Psychiatrists have long been befuddled by the therapeutic effects of Lithium and the biological basis of bipolar disorder. Neuroscientifically Challenged has a recent post on the “mystery of mania” outlining some recent research on the topic.
BPD involves a spectrum of symptoms, and sorting out the mechanisms behind its occurrence has been expectedly complicated. No single gene has been identified as being responsible for BPD, and its complexity has prohibited scientists from being able to recreate the disorder reliably in animals for study. Recently, however, a group of scientists from the National Institutes of Health (NIH) has identified a gene that seems to be related to manic states in mice.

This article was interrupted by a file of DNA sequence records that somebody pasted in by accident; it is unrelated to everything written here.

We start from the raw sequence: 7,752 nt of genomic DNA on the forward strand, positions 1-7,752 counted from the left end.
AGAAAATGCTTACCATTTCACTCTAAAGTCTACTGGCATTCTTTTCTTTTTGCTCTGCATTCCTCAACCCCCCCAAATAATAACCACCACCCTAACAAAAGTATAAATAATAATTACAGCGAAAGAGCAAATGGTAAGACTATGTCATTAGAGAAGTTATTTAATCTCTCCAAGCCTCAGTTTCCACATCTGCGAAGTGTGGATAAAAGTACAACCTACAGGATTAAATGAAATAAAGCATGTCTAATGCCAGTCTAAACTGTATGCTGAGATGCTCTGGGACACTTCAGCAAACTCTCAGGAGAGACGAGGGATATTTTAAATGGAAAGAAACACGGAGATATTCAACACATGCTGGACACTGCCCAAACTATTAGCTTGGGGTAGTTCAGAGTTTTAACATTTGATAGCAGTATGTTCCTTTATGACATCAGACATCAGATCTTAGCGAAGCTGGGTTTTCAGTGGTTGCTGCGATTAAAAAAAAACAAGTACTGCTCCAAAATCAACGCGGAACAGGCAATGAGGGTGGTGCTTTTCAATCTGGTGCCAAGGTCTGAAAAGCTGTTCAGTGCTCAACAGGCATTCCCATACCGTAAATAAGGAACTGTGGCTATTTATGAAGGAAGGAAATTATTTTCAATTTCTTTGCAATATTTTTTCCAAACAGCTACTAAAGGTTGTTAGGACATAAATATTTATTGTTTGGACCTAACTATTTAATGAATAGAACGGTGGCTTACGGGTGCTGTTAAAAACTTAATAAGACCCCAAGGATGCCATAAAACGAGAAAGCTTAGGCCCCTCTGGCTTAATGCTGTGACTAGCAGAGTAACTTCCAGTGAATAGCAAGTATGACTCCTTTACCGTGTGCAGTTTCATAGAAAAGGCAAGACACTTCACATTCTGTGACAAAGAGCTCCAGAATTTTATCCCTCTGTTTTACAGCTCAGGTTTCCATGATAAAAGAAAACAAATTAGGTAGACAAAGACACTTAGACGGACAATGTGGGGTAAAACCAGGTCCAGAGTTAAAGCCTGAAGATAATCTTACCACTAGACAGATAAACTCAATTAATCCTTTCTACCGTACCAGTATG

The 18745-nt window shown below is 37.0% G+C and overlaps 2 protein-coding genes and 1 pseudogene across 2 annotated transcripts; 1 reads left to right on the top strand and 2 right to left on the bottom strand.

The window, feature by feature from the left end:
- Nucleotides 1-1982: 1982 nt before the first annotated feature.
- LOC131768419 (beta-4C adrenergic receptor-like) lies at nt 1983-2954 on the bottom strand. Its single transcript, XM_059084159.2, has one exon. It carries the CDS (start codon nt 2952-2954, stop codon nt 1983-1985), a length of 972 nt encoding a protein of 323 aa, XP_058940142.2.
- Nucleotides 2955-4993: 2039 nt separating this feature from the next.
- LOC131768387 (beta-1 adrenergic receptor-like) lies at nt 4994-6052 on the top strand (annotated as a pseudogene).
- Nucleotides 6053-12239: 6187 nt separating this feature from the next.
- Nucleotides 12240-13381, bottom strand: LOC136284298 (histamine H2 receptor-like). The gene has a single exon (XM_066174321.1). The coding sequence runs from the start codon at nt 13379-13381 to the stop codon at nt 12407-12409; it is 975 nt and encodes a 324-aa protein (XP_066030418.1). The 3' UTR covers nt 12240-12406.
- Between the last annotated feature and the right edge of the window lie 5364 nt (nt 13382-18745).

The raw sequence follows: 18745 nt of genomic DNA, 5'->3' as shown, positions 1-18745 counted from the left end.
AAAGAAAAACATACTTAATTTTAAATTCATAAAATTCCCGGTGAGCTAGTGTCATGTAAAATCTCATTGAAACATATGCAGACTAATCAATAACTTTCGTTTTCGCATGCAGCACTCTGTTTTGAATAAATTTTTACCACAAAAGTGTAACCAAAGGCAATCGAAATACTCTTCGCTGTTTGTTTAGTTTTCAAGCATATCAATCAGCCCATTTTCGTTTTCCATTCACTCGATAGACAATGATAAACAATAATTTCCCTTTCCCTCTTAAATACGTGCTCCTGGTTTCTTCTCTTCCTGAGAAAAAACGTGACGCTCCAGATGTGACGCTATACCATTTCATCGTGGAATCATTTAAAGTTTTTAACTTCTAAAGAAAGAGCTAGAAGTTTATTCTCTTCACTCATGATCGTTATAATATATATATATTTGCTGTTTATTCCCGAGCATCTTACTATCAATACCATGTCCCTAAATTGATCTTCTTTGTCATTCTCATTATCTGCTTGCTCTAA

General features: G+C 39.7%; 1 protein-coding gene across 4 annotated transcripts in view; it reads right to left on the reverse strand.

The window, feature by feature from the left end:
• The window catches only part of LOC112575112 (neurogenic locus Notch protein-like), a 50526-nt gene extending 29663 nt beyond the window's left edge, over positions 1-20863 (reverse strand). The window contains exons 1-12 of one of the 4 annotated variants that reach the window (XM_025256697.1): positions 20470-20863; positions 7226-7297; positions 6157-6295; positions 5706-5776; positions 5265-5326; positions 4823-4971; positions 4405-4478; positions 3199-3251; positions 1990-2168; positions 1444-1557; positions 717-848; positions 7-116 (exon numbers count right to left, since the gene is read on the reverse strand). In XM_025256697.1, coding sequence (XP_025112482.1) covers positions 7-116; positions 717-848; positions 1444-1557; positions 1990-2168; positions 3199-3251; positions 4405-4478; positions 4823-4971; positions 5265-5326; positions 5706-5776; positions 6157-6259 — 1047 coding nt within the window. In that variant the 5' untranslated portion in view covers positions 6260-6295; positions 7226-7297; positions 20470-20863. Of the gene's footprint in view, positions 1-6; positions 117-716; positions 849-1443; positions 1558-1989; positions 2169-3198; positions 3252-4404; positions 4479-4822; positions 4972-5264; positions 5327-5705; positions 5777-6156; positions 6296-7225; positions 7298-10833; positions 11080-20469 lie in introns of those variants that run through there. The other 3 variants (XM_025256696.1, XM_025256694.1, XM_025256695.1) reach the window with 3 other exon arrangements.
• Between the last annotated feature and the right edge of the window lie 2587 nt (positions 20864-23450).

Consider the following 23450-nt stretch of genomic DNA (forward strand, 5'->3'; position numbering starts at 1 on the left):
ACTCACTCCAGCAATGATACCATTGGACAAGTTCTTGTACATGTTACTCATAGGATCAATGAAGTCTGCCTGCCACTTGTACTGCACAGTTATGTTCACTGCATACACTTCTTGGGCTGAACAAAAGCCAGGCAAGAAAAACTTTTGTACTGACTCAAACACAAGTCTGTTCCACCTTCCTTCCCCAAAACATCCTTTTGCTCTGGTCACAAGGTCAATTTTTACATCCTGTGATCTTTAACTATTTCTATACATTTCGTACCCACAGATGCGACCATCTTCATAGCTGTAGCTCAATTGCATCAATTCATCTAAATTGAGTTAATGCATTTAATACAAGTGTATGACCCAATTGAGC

The scientists knocked the gene out (rendered it inoperable) and found…
The KO mice exhibited behavior that was consistent with mania. This was measured with a battery of tests, which showed the mice to be more aggressive, more active, and less inhibited. They were also overly sensitive to amphetamine administration, and their hyperactivity was mitigated by the administration of lithium, a mood stabilizer and common treatment for BPD.
Spectrum disorders, like schizophrenia, bipolar disorder, and autism, have long baffled the scientific community despite abundant funding and exhaustive research efforts. The discovery of a potential gene for bipolar disorder is notable because it’s a candle in a dark room.